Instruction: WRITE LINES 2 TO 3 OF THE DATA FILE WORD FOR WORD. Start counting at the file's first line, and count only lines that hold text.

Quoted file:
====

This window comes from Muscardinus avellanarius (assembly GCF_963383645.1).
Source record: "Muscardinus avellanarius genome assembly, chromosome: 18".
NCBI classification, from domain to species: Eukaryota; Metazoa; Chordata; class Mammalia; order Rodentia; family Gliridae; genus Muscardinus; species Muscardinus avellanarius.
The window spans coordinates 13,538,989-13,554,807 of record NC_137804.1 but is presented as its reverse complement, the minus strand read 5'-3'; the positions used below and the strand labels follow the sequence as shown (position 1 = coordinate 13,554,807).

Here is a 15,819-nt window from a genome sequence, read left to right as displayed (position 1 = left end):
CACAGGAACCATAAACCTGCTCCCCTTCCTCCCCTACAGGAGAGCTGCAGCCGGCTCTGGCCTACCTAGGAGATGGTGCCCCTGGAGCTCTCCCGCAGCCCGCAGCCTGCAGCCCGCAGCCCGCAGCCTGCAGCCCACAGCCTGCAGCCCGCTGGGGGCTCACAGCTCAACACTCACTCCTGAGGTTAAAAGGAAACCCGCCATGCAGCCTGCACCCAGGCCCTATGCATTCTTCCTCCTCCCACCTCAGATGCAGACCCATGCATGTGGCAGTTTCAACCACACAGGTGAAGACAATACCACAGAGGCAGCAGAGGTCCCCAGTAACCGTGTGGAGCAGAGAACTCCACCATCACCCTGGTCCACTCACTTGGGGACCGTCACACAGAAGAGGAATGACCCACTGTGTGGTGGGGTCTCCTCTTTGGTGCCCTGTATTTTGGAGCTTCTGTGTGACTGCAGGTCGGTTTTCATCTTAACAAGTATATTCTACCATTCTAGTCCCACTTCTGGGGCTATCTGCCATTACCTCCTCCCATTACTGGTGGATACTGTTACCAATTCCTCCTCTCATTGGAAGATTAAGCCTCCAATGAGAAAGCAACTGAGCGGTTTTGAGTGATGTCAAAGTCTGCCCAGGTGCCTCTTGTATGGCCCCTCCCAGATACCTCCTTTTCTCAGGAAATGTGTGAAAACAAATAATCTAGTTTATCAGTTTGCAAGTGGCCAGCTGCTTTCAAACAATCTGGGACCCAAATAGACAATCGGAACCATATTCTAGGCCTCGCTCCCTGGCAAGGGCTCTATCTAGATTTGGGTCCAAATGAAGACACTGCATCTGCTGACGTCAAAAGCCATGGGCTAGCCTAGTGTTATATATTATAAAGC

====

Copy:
Source record: "Muscardinus avellanarius genome assembly, chromosome: 18".
NCBI classification, from domain to species: Eukaryota; Metazoa; Chordata; class Mammalia; order Rodentia; family Gliridae; genus Muscardinus; species Muscardinus avellanarius.